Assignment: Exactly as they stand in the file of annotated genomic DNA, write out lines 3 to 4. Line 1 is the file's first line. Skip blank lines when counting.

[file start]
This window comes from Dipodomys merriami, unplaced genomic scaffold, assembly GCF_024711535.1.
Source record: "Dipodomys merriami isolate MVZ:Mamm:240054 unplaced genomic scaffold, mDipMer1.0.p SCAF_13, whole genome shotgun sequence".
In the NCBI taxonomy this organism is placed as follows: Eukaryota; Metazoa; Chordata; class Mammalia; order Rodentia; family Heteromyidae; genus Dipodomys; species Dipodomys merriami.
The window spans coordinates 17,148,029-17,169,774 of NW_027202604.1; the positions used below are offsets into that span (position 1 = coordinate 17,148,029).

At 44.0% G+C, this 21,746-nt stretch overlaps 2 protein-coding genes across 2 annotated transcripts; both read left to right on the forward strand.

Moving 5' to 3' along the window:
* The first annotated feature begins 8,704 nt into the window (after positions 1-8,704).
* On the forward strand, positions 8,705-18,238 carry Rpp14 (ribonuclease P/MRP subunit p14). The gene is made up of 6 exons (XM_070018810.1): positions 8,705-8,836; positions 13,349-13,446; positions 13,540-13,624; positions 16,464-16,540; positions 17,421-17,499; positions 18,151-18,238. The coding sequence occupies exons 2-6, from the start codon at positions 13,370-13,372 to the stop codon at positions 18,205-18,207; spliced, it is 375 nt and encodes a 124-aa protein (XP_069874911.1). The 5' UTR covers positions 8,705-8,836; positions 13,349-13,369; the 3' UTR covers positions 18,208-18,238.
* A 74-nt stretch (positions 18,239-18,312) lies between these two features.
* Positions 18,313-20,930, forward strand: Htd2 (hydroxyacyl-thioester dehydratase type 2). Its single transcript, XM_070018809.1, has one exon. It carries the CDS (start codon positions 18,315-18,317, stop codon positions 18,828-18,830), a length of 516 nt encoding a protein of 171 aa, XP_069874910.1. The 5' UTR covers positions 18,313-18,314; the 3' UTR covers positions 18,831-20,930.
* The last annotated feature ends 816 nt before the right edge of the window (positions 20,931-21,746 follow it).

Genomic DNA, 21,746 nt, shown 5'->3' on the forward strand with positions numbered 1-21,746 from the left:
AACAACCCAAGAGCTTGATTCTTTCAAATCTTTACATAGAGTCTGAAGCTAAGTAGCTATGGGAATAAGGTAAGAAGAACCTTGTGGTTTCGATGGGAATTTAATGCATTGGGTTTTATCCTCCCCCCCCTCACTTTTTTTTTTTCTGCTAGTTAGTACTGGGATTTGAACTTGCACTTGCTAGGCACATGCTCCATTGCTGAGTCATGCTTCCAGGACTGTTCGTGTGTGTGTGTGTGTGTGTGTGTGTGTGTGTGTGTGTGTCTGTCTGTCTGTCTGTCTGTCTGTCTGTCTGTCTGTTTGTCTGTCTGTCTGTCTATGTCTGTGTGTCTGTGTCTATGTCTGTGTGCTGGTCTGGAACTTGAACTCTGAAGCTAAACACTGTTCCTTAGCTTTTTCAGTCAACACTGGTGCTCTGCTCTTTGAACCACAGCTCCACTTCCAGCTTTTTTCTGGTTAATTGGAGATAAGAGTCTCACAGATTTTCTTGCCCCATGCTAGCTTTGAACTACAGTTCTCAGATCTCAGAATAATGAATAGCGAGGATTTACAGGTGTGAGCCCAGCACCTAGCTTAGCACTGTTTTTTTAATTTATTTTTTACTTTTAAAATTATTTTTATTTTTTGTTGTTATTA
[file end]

In the NCBI taxonomy this organism is placed as follows: Eukaryota; Metazoa; Chordata; class Mammalia; order Rodentia; family Heteromyidae; genus Dipodomys; species Dipodomys merriami.
The window spans coordinates 17,148,029-17,169,774 of NW_027202604.1; the positions used below are offsets into that span (position 1 = coordinate 17,148,029).